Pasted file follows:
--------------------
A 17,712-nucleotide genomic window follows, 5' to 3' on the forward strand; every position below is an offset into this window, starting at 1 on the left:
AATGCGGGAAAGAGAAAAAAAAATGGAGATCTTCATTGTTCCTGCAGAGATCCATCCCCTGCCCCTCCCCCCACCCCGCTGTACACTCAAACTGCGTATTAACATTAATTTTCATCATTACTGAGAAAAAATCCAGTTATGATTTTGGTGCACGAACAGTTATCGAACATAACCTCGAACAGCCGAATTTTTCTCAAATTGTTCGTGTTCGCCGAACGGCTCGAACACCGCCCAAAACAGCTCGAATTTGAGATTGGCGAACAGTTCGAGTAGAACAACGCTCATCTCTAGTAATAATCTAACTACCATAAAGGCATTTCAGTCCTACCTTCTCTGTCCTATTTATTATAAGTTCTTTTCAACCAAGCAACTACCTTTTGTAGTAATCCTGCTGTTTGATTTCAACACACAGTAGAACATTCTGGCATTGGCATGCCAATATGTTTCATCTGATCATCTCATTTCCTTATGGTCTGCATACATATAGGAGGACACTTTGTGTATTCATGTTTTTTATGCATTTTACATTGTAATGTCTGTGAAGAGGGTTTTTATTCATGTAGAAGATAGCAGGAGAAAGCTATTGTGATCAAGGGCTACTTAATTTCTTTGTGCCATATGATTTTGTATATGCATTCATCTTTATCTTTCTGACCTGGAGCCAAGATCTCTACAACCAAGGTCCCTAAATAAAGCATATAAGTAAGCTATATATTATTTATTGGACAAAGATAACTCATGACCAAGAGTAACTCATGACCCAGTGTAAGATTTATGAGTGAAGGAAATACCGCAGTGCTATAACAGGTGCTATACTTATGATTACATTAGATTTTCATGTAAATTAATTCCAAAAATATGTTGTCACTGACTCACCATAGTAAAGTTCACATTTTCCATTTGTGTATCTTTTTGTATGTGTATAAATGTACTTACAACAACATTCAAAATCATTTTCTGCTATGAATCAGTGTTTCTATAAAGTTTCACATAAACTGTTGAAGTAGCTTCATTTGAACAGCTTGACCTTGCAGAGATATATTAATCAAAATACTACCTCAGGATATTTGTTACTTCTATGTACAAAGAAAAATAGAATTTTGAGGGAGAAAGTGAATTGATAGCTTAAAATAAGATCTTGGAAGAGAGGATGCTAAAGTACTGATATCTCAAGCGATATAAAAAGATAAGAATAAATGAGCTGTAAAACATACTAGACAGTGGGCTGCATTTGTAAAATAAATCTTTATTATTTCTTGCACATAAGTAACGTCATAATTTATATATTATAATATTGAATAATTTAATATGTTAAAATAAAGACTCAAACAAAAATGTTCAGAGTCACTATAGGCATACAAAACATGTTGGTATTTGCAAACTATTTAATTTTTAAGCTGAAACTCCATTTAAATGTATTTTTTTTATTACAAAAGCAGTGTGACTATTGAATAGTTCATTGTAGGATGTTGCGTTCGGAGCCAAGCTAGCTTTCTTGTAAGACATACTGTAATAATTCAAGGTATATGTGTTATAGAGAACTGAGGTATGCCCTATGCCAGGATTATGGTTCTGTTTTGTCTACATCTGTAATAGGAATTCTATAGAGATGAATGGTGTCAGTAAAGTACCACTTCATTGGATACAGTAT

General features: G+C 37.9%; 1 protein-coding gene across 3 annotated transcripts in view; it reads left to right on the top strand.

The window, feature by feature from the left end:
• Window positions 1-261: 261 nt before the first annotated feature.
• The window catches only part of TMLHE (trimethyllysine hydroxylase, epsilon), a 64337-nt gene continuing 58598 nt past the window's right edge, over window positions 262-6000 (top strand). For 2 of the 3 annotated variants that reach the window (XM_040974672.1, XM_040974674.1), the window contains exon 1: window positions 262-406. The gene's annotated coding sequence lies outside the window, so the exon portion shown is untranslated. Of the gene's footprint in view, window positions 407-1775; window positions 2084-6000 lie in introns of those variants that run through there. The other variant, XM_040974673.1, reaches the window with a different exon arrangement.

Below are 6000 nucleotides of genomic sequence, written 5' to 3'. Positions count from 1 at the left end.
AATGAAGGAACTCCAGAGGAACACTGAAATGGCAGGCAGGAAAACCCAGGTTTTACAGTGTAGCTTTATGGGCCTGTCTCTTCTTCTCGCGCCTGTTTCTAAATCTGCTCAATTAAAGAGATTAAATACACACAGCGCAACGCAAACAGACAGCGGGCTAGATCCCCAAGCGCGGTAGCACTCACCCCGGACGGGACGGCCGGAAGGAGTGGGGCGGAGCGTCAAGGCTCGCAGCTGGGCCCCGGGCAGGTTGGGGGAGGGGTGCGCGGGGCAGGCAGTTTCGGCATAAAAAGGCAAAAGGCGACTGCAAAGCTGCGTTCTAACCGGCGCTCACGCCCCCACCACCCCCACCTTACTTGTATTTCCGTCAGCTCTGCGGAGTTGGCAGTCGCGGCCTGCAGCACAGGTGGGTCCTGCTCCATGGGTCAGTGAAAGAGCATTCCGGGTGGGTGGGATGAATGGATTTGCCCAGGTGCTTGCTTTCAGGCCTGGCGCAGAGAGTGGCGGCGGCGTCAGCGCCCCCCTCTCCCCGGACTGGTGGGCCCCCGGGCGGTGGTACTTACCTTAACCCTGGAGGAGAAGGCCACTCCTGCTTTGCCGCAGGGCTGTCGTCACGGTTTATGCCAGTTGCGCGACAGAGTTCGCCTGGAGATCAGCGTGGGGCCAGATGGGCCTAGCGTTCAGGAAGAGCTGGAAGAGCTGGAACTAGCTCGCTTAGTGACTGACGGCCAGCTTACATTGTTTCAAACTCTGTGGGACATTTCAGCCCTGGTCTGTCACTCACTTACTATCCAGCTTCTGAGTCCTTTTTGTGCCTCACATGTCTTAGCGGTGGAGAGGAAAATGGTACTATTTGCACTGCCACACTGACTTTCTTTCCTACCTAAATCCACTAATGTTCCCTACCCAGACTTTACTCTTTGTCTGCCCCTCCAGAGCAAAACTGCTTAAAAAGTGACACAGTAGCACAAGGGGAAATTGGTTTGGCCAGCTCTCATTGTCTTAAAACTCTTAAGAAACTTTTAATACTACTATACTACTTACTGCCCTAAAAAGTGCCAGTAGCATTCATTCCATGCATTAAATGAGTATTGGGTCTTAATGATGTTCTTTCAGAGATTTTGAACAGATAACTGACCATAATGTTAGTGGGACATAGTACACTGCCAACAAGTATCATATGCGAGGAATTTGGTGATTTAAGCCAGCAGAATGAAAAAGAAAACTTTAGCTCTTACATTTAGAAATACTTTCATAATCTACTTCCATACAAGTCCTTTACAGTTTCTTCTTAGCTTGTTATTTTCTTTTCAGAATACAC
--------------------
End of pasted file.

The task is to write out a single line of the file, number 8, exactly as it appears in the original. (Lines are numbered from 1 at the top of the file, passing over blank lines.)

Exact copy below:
AATGAAGGAACTCCAGAGGAACACTGAAATGGCAGGCAGGAAAACCCAGGTTTTACAGTGTAGCTTTATGGGCCTGTCTCTTCTTCTCGCGCCTGTTTCTAAATCTGCTCAATTAAAGAGATTAAATACACACAGCGCAACGCAAACAGACAGCGGGCTAGATCCCCAAGCGCGGTAGCACTCACCCCGGACGGGACGGCCGGAAGGAGTGGGGCGGAGCGTCAAGGCTCGCAGCTGGGCCCCGGGCAGGTTGGGGGAGGGGTGCGCGGGGCAGGCAGTTTCGGCATAAAAAGGCAAAAGGCGACTGCAAAGCTGCGTTCTAACCGGCGCTCACGCCCCCACCACCCCCACCTTACTTGTATTTCCGTCAGCTCTGCGGAGTTGGCAGTCGCGGCCTGCAGCACAGGTGGGTCCTGCTCCATGGGTCAGTGAAAGAGCATTCCGGGTGGGTGGGATGAATGGATTTGCCCAGGTGCTTGCTTTCAGGCCTGGCGCAGAGAGTGGCGGCGGCGTCAGCGCCCCCCTCTCCCCGGACTGGTGGGCCCCCGGGCGGTGGTACTTACCTTAACCCTGGAGGAGAAGGCCACTCCTGCTTTGCCGCAGGGCTGTCGTCACGGTTTATGCCAGTTGCGCGACAGAGTTCGCCTGGAGATCAGCGTGGGGCCAGATGGGCCTAGCGTTCAGGAAGAGCTGGAAGAGCTGGAACTAGCTCGCTTAGTGACTGACGGCCAGCTTACATTGTTTCAAACTCTGTGGGACATTTCAGCCCTGGTCTGTCACTCACTTACTATCCAGCTTCTGAGTCCTTTTTGTGCCTCACATGTCTTAGCGGTGGAGAGGAAAATGGTACTATTTGCACTGCCACACTGACTTTCTTTCCTACCTAAATCCACTAATGTTCCCTACCCAGACTTTACTCTTTGTCTGCCCCTCCAGAGCAAAACTGCTTAAAAAGTGACACAGTAGCACAAGGGGAAATTGGTTTGGCCAGCTCTCATTGTCTTAAAACTCTTAAGAAACTTTTAATACTACTATACTACTTACTGCCCTAAAAAGTGCCAGTAGCATTCATTCCATGCATTAAATGAGTATTGGGTCTTAATGATGTTCTTTCAGAGATTTTGAACAGATAACTGACCATAATGTTAGTGGGACATAGTACACTGCCAACAAGTATCATATGCGAGGAATTTGGTGATTTAAGCCAGCAGAATGAAAAAGAAAACTTTAGCTCTTACATTTAGAAATACTTTCATAATCTACTTCCATACAAGTCCTTTACAGTTTCTTCTTAGCTTGTTATTTTCTTTTCAGAATACAC